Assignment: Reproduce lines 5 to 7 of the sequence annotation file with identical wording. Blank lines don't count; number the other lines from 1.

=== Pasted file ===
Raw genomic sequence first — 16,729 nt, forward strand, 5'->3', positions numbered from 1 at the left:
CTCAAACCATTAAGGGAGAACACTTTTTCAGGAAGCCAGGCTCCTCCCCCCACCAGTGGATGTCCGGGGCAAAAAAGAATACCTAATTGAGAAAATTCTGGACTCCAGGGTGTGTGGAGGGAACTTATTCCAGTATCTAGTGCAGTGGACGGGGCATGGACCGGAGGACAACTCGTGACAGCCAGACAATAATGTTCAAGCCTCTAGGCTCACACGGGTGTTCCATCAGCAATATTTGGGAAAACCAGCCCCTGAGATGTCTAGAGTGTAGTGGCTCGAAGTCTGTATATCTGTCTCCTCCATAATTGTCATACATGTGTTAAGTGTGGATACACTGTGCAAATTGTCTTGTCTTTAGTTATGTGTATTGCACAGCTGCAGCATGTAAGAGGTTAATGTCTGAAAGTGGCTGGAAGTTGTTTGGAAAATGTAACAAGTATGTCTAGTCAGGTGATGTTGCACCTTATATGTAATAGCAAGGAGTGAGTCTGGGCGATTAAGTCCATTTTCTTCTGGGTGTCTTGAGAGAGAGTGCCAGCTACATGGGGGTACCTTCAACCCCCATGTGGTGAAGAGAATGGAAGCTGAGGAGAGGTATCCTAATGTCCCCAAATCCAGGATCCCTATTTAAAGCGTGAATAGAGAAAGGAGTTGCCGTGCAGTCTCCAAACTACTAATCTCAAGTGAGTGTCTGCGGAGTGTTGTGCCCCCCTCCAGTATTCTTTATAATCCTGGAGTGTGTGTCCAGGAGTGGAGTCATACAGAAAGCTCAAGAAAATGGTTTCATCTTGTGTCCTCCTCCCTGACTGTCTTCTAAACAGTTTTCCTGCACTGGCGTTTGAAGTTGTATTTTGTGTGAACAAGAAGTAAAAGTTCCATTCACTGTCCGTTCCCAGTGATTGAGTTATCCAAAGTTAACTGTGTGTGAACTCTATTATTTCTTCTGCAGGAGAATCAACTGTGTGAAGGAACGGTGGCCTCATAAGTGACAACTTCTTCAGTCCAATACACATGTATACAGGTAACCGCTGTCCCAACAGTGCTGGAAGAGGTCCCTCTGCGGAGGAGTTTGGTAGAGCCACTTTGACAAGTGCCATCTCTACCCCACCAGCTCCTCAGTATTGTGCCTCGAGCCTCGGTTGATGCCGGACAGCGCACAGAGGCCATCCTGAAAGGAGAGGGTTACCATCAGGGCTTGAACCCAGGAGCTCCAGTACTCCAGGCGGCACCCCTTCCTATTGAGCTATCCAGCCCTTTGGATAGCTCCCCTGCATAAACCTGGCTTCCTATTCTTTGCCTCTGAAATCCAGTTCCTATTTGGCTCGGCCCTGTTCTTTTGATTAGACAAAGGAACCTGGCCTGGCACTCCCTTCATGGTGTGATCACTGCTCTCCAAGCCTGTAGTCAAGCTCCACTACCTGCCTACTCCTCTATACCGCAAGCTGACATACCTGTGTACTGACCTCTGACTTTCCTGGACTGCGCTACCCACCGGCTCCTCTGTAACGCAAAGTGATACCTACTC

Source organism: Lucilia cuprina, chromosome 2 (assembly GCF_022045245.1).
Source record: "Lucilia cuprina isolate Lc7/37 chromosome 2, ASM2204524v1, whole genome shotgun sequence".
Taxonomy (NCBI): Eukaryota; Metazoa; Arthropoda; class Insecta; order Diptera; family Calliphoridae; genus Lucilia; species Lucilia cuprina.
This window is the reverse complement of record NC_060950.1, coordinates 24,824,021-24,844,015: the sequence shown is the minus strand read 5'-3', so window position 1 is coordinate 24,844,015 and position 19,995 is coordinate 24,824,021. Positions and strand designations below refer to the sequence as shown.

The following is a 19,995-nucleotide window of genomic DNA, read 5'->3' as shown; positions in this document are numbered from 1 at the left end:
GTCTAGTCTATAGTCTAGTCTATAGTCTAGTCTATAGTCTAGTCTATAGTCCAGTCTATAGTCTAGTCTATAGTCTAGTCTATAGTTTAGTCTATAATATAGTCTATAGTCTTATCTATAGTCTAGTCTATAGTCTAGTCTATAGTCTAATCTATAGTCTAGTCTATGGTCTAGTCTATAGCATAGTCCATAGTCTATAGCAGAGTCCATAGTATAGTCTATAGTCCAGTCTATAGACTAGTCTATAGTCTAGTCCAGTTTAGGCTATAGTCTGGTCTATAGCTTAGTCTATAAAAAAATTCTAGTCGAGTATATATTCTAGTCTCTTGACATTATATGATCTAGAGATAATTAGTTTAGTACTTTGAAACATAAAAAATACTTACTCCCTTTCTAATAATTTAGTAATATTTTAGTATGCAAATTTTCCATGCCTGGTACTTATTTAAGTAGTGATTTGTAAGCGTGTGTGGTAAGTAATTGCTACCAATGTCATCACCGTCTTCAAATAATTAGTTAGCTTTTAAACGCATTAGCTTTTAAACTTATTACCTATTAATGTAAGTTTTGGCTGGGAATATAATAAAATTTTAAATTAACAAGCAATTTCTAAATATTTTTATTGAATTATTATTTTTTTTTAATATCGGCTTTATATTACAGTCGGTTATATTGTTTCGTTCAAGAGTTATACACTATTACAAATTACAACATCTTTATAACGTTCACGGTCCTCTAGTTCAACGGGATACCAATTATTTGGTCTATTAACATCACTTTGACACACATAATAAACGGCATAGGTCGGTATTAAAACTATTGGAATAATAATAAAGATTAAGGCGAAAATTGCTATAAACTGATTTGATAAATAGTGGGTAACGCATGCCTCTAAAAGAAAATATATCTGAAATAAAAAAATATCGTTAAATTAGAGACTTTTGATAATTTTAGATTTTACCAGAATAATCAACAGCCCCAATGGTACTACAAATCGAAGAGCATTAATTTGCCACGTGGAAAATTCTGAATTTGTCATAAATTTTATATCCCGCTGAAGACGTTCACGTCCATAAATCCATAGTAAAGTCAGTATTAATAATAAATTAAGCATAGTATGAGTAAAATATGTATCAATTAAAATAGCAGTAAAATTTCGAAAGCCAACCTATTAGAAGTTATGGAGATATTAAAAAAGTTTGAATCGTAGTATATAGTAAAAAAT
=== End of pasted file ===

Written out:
Taxonomy (NCBI): Eukaryota; Metazoa; Arthropoda; class Insecta; order Diptera; family Calliphoridae; genus Lucilia; species Lucilia cuprina.
This window is the reverse complement of record NC_060950.1, coordinates 24,824,021-24,844,015: the sequence shown is the minus strand read 5'-3', so window position 1 is coordinate 24,844,015 and position 19,995 is coordinate 24,824,021. Positions and strand designations below refer to the sequence as shown.

The following is a 19,995-nucleotide window of genomic DNA, read 5'->3' as shown; positions in this document are numbered from 1 at the left end: